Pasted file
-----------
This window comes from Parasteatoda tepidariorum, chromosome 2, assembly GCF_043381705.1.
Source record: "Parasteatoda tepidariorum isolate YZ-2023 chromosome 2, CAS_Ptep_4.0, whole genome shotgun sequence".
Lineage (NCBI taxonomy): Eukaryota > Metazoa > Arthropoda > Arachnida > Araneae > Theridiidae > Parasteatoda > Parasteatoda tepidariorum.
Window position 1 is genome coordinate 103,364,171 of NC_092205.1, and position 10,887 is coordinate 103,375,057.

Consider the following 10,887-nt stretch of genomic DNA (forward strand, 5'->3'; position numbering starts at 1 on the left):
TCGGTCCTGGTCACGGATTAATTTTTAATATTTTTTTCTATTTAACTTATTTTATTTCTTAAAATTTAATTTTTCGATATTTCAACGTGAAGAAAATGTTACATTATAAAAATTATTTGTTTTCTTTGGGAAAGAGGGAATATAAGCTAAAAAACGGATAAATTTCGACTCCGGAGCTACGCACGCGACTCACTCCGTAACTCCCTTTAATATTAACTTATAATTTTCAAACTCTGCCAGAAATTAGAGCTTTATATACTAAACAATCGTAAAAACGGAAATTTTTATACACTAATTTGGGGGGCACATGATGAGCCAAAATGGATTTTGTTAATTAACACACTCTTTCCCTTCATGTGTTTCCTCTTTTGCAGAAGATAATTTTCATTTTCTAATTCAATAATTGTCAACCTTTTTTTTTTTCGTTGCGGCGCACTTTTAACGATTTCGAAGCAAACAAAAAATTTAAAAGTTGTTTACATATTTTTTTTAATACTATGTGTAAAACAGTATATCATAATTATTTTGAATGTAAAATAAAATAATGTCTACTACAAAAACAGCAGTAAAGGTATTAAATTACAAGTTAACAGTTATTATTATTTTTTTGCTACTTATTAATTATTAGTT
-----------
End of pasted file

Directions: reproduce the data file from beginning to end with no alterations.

This window comes from Parasteatoda tepidariorum, chromosome 2, assembly GCF_043381705.1.
Source record: "Parasteatoda tepidariorum isolate YZ-2023 chromosome 2, CAS_Ptep_4.0, whole genome shotgun sequence".
Lineage (NCBI taxonomy): Eukaryota > Metazoa > Arthropoda > Arachnida > Araneae > Theridiidae > Parasteatoda > Parasteatoda tepidariorum.
Window position 1 is genome coordinate 103,364,171 of NC_092205.1, and position 10,887 is coordinate 103,375,057.

Consider the following 10,887-nt stretch of genomic DNA (forward strand, 5'->3'; position numbering starts at 1 on the left):
TCGGTCCTGGTCACGGATTAATTTTTAATATTTTTTTCTATTTAACTTATTTTATTTCTTAAAATTTAATTTTTCGATATTTCAACGTGAAGAAAATGTTACATTATAAAAATTATTTGTTTTCTTTGGGAAAGAGGGAATATAAGCTAAAAAACGGATAAATTTCGACTCCGGAGCTACGCACGCGACTCACTCCGTAACTCCCTTTAATATTAACTTATAATTTTCAAACTCTGCCAGAAATTAGAGCTTTATATACTAAACAATCGTAAAAACGGAAATTTTTATACACTAATTTGGGGGGCACATGATGAGCCAAAATGGATTTTGTTAATTAACACACTCTTTCCCTTCATGTGTTTCCTCTTTTGCAGAAGATAATTTTCATTTTCTAATTCAATAATTGTCAACCTTTTTTTTTTTCGTTGCGGCGCACTTTTAACGATTTCGAAGCAAACAAAAAATTTAAAAGTTGTTTACATATTTTTTTTAATACTATGTGTAAAACAGTATATCATAATTATTTTGAATGTAAAATAAAATAATGTCTACTACAAAAACAGCAGTAAAGGTATTAAATTACAAGTTAACAGTTATTATTATTTTTTTGCTACTTATTAATTATTAGTT